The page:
Despite changed uses and landscape treatments, and the high degree of 20th century urbanisation of the Osaka region, the kofun are a significant visible and historical presence within the present-day landscape. The authenticity of the selected kofun is demonstrated by their forms, materials and extensive archaeological contents, as well as the esteem which they engender in Japanese society. While the Ryobo generally demonstrate a high degree of authenticity, there are variations within the series. There is a need to ensure that seibi works are subject to impact assessment and reviewed in order to sustain the authenticity of the kofun.

Management and protection requirements

Legal protection of the components is provided by national and local government laws. Ryobo components are protected by the Imperial House Law and the National Property Act; and the ‘Historic Site' components are protected by the Law for the Protection of Cultural Properties. Some components have both designations. The Municipal Historic Sites are designated on the basis of the City Ordinance for the Protection of Cultural Properties, established in accordance with the Law for the Protection of Cultural Properties. Expansion of the buffer zone for component 44 is in progress. Buffer zone protection includes regulations that control the height and design of new buildings, as well as outdoor advertisements, based on a number of local laws.

The management system is based on the establishment of the Mozu-Furuichi Kofun Group World Heritage Council (comprised of representatives of the Imperial Household Agency, and the relevant Prefectural and City Governments, with the Agency for Cultural Affairs as an Observer). The Council is advised by the Mozu-Furuichi Kofun Group World Heritage Scientific Committee. The Comprehensive Management Plan outlines the implementation of the protection and management of the property and the buffer zones. The Mozu-Furuichi Kofun Group World Heritage Council has overall responsibility for implementing the Action Plan and ensuring coordination between different organisations. The Osaka Prefecture and each of the relevant City governments has a Disaster Prevention Plan; and there are museums and interpretation facilities in the cities in Osaka Prefecture: Sakai, Habikino and Fujiidera. The Sakai City Government is planning a new interpretation facility in the Mozu area, which should be subject to Heritage Impact Assessment.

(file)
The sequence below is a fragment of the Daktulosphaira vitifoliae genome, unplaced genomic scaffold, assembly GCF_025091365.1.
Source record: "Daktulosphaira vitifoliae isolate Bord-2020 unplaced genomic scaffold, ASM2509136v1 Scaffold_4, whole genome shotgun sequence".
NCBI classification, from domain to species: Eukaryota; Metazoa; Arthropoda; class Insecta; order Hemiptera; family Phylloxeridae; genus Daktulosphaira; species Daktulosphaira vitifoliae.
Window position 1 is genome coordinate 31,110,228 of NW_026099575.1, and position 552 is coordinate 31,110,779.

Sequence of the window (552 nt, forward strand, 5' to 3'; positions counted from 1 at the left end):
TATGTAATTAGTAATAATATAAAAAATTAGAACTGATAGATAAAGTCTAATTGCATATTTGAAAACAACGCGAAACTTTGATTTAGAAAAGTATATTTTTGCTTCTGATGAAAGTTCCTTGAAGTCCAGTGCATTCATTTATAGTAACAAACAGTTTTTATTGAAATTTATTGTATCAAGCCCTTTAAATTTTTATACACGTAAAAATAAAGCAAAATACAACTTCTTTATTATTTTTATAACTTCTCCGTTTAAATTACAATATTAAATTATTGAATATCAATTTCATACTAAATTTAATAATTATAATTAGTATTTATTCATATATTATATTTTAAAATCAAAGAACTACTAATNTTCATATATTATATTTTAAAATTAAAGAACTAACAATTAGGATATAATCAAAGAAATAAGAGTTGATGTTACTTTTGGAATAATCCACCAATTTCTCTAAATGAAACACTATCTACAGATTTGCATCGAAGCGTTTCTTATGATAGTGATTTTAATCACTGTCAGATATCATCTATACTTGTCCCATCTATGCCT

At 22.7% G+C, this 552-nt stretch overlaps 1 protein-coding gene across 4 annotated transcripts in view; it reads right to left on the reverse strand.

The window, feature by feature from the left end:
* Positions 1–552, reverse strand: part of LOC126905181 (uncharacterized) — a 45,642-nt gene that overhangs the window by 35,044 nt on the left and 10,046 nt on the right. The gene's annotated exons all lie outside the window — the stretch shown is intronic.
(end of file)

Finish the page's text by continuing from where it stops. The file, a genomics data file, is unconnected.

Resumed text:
Factors affecting this property are those associated with the close proximity of urban development, creating significant potential pressures on the buffer zones. Pressures on the conservation of the kofun occur through the erosion of the earthen mounds, poorly managed vegetation growth, and the need to maintain water quality of the moats. These are actively managed. The conservation measures are appropriate and well-resourced, although actions by the various governments, private owners and communities must continue to be well-coordinated. The monitoring arrangements are adequate, although they could be further enhanced through further development of non-invasive techniques for periodically monitoring the structural condition of the mounds, and indicators for monitoring the interests and support of local residential communities.